Why do Americans work so hard? Are the long hours spent at work really necessary to increase organizational productivity? Leslie A. Perlow documents the worklife of employees who assume that for their own success and the success of their organization they must put in extended hours on the job. Perlow doesn't buy it. She challenges the basic assumption that the more employees work, the better the corporation will do.For nine months, Perlow studied the work practices of a product development team of software engineers at a Fortune 500 corporation. She reports her findings in detailed stories about individual employees and in more analytic chapters. Perlow first describes the individual heroics necessary to succeed in the existing work culture. She then explains how the system of rewards perpetuates crises and continuous interruptions,while discouraging cooperation. Finally, she shows how the resulting work practices damage both organizational productivity and the quality of individuals' lives outside of work. Perlow initiated a collaborative effort to restructure the way team members worked. Managers who were involved credit the project for the rare and important on-time launch of the product the engineers were developing. In the end, Finding Time shows that it is possible to create new work practices that enable individuals to have more personal and family time while also improving the corporation's productivity.


With the title Finding Time: How Corporations, Individuals, and Families Can Benefit from New Work Practices, I thought this book was going to be very interesting, but for me it fell short.  It seemed more like a dissertation that got published.  There was plenty of research, but very little practical application. Perlow demonstrates a lot about the problems within a specific corporation, which probably translate to many others, but doesn't spend enough time substantiating the solution(s) that the title suggests.

Thursday, March 3, 2016

BOOK REVIEW: Country by Danielle Steel


ABOUT THE BOOK (from Amazon):

Stephanie Adams is a devoted stay-at-home mother, married to a successful lawyer in northern California, in a dead marriage she’s stayed in for years for the sake of her children. Then, on a ski trip in Squaw Valley, her fifty-two-year-old husband dies suddenly and all bets are off.

Despite her children’s grief, and her own conflicting emotions and loneliness, Stephanie tries to move on, but struggles to find herself as an independent individual after years of giving up her life for everyone else. A spur-of-the-moment road trip and fork in the road lead her to Las Vegas, the Grand Canyon, and a chance meeting—and her whole life changes forever.

She meets country music megastar Chase Taylor, who opens his whole world to her. Stephanie is no longer the same woman, and can’t be anymore. A new man. A new life. The excitement of Nashville. She discovers not only Chase, but herself. The music is bittersweet and the lyrics true in his dazzling, exotic, and honest world.

As it deftly explores the complex ties between spouses, children, lovers, and friends, and dances between the past and the future, Danielle Steel’s moving novel brilliantly captures the shock of sudden loss, and the freedom it can bring. Here America’s most beloved novelist shares the enduring power of seizing the day. Carpe diem.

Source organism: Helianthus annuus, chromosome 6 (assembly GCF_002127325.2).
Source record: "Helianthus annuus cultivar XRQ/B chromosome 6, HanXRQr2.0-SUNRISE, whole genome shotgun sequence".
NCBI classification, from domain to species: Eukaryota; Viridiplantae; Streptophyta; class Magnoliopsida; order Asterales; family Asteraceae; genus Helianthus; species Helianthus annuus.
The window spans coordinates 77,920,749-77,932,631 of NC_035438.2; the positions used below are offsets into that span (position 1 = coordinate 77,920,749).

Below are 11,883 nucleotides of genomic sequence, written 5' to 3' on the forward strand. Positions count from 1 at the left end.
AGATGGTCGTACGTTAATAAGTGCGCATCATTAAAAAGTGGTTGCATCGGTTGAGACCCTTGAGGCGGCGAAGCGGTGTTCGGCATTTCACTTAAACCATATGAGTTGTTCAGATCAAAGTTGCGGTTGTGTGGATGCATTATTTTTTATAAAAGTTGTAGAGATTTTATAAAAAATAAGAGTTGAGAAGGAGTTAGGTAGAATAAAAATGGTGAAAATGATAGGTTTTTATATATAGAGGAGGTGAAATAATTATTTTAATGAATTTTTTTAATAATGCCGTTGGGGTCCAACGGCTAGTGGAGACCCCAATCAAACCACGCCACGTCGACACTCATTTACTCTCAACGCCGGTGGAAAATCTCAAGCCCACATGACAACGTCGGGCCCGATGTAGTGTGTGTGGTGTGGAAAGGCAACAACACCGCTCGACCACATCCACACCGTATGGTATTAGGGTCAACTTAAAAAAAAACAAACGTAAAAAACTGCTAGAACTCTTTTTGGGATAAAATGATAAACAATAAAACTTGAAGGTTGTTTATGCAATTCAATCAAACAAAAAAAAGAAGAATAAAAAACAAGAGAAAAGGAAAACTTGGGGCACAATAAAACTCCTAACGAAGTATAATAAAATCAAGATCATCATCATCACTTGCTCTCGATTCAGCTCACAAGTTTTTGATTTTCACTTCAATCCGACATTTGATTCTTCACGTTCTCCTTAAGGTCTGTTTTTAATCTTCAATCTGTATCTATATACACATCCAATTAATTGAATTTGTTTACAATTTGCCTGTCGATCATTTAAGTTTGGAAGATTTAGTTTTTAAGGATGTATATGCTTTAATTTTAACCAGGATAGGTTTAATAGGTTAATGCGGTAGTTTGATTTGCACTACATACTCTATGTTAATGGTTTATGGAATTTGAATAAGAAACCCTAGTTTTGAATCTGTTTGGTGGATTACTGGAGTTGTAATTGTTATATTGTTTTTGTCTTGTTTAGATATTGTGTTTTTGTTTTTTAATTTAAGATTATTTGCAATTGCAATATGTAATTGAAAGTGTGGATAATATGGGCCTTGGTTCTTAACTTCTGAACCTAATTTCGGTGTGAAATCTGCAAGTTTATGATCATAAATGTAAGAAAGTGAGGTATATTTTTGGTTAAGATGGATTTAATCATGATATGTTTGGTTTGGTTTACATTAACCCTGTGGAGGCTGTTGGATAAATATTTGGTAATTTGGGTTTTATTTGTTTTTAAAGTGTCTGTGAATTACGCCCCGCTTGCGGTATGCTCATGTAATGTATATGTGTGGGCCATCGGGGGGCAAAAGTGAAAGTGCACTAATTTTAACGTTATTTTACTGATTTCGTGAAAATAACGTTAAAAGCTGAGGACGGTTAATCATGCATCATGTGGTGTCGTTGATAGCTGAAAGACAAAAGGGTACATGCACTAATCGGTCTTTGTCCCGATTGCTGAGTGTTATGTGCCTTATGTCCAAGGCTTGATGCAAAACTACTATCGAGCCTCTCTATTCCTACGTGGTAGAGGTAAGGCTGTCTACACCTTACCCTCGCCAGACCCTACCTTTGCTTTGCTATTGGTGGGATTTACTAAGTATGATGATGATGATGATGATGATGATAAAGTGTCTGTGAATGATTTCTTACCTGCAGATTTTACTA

One of my ongoing reading challenges is to branch out to categories and/or authors I've never read before. Danielle Steel is one of those names that I'm very familiar with, but I had never read any of her books. After reading Country I can see why people enjoy her writing so much.

Country is a nice, clean romantic story about a woman named Stephanie Adams whose husband dies suddenly at just 52-years-old.  Stephanie is left with a lot of money, an empty house and no career or life of her own to keep her busy.  Not long after her husband's death, Stephanie unexpectedly meets Chase Taylor, a handsome country music star who is about her age.  The two begin spending time with one another and fall in love, but Stephanie approaches the relationship cautiously. For various reasons she is unsure about entering into a relationship with Chase, one of which includes the reactions of her grown children who aren't ready for their mother to move on with her life.

It is easy to get caught up in this story.  I found myself getting a little bored towards the end, but I still enjoyed it and would certainly read anything else by Danielle Steel. If you're a fan of romantic fiction, I recommend this one.

Wednesday, March 2, 2016

BOOK REVIEW: P.E.T. Parent Effectiveness Training by Dr. Thomas Gordon


ABOUT THE BOOK (from Amazon):

P.E.T., or Parent Effectiveness Training, began almost forty years ago as the first national parent-training program to teach parents how to communicate more effectively with kids and offer step-by-step advice to resolving family conflicts so everybody wins. This beloved classic is the most studied, highly praised, and proven parenting program in the world -- and it will work for you. Now revised for the first time since its initial publication, this groundbreaking guide will show you:

How to avoid being a permissive parent
How to listen so kids will talk to you and talk so kids will listen to you
How to teach your children to "own" their problems and to solve them
How to use the "No-Lose" method to resolve conflicts

Using the timeless methods of P.E.T. will have immediate results: less fighting, fewer tantrums and lies, no need for punishment. Whether you have a toddler striking out for independence or a teenager who has already started rebelling, you'll find P.E.T. a compassionate, effective way to instill responsibility and create a nurturing family environment in which your child will thrive.


Parent Effectiveness Training is a must-read for parents of all stages.  Whether you feel you have a good relationship with your child(ren) or one that needs work, Dr. Thomas Gordon will teach you how to improve upon what you have with practical tips and advice that anyone can follow. He walks the reader through Active Listening, I-Messages, and creating "win-win" situations rather than "win-lose" situations, which many of us rely on in our parenting ("Because I said so!"). Keep in mind that his methods do not present a "quick fix" for parent/child relationships. To heed his advice will take a lot of time, patience and practice, but I highly recommend this book if you are up to that challenge.